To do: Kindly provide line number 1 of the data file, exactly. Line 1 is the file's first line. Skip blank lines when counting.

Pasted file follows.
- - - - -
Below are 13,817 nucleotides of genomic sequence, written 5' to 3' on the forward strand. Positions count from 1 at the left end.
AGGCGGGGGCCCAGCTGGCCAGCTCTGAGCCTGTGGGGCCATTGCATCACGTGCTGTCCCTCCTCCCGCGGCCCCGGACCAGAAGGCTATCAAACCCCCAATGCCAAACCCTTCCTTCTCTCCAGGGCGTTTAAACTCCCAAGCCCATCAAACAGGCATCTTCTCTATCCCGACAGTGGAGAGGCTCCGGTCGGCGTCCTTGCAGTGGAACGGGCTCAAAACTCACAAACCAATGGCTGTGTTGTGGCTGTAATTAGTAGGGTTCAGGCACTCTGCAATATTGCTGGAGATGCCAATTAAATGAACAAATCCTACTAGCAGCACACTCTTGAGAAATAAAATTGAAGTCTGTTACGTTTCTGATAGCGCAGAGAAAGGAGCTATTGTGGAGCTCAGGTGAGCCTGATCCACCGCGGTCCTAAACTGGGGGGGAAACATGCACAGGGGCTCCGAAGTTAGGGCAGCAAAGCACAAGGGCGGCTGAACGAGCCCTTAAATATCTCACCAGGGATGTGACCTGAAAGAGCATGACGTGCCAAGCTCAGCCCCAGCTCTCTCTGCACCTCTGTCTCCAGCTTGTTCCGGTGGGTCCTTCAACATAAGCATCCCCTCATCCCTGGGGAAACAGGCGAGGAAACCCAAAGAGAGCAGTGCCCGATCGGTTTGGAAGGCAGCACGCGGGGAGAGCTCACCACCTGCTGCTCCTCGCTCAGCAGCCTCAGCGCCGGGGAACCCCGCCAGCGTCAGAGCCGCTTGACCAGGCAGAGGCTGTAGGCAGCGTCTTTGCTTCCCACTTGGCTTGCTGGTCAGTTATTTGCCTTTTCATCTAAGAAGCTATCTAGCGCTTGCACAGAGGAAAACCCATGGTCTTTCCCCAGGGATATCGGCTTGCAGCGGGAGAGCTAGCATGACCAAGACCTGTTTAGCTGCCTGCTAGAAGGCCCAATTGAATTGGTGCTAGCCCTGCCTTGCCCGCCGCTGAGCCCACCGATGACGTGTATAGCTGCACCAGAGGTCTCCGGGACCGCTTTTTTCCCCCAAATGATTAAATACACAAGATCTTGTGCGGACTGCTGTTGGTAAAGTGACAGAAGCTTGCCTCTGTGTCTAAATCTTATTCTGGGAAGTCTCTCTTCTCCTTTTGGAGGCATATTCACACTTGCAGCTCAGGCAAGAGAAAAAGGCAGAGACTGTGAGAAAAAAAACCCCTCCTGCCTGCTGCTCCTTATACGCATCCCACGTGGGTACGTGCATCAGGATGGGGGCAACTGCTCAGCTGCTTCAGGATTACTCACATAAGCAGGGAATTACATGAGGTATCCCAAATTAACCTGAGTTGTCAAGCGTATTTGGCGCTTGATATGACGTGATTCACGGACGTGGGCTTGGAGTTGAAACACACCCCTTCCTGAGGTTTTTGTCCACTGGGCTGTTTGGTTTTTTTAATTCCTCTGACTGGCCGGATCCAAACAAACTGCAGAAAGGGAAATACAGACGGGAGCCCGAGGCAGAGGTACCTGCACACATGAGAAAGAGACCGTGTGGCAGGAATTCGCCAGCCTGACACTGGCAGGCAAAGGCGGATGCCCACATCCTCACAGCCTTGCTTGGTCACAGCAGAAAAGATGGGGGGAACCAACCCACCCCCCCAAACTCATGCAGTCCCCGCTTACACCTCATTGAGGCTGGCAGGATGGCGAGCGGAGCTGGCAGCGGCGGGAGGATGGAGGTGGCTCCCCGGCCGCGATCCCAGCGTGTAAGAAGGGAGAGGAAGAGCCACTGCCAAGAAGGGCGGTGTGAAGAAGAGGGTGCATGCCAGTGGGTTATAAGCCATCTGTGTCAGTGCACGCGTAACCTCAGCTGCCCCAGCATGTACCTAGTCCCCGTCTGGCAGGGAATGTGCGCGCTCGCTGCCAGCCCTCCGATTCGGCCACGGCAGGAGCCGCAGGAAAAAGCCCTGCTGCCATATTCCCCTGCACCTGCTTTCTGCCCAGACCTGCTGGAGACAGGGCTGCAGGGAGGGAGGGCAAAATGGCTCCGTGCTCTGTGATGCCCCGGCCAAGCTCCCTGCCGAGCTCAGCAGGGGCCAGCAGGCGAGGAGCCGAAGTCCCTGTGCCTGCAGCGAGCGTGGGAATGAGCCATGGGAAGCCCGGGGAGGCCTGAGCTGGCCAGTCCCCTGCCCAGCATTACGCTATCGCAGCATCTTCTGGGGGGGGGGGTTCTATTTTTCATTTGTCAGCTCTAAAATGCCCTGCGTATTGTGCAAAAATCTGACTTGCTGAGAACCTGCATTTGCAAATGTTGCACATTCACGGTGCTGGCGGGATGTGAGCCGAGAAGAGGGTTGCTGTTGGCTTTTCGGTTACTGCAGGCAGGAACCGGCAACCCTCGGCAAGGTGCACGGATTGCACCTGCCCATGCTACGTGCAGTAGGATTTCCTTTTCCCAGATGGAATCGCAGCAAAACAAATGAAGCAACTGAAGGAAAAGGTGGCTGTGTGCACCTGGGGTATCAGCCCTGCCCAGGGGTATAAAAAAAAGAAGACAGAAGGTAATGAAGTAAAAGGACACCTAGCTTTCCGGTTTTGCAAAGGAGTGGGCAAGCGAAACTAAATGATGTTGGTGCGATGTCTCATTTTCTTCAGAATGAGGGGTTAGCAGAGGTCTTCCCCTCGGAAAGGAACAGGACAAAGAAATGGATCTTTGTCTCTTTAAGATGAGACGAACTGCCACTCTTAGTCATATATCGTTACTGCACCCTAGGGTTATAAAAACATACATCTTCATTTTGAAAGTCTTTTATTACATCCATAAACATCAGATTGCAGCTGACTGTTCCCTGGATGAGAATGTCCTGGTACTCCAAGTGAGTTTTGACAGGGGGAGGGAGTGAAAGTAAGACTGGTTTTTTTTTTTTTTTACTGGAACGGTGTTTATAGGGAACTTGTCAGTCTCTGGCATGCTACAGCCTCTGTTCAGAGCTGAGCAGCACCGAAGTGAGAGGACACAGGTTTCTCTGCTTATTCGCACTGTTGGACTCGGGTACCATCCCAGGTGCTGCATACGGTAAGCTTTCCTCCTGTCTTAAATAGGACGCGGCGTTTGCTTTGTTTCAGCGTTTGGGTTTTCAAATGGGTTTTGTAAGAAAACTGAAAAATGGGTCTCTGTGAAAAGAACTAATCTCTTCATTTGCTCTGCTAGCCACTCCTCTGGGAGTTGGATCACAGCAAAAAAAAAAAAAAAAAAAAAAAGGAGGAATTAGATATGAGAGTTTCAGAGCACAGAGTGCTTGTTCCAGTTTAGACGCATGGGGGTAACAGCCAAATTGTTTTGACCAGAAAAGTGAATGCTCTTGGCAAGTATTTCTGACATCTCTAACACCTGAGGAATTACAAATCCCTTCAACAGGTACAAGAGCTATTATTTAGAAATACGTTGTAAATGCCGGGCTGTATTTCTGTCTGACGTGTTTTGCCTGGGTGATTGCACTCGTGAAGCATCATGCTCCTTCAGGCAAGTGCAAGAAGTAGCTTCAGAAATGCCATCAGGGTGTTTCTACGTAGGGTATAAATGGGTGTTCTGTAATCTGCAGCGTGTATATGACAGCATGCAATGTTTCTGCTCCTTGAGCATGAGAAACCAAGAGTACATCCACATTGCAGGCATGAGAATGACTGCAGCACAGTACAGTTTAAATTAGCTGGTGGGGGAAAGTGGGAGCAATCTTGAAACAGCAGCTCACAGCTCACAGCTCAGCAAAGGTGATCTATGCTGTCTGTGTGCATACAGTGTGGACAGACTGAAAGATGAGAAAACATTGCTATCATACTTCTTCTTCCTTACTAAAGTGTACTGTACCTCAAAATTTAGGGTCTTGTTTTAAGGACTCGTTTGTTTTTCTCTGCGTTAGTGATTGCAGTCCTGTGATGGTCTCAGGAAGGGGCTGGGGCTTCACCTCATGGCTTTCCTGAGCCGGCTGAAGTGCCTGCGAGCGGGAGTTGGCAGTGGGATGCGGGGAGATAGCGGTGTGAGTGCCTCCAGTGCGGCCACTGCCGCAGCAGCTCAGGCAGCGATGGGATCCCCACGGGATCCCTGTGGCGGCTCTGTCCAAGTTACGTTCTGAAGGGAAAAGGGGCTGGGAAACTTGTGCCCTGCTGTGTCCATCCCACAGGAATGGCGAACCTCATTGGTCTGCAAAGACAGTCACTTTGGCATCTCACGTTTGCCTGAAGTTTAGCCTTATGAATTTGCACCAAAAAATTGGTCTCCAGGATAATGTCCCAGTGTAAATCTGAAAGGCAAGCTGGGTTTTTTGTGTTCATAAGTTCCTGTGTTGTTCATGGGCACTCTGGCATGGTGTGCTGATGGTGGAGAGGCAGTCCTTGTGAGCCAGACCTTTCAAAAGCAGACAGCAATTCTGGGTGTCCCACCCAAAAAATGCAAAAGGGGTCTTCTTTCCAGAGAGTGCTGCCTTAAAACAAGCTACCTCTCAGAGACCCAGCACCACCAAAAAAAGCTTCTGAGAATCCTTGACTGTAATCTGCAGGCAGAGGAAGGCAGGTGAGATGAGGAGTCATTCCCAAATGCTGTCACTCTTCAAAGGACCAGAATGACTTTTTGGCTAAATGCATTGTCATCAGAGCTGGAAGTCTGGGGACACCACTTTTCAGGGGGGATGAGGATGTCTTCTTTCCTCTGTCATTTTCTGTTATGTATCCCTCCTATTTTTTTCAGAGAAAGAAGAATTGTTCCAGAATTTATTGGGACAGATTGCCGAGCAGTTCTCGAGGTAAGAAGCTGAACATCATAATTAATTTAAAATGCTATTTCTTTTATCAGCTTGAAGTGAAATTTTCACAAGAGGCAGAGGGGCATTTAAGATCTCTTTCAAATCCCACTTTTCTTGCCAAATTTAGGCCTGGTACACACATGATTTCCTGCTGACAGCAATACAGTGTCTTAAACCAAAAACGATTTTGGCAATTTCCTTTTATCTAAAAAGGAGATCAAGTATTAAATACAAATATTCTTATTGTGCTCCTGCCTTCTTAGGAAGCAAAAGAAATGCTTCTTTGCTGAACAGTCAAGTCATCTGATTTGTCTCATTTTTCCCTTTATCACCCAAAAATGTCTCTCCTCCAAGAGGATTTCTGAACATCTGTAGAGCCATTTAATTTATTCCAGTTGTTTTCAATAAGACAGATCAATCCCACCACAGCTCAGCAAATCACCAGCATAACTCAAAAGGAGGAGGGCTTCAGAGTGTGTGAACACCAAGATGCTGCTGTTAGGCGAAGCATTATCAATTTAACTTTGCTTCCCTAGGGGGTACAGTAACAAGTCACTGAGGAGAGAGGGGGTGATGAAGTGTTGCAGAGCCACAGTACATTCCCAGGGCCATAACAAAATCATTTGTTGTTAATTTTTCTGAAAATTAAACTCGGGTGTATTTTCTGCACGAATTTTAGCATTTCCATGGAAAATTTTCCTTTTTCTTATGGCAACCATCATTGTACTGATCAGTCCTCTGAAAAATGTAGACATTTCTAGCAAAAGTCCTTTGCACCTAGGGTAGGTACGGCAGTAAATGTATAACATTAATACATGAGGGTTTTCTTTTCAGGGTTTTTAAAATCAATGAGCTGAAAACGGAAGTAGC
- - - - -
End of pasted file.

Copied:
Below are 13,817 nucleotides of genomic sequence, written 5' to 3' on the forward strand. Positions count from 1 at the left end.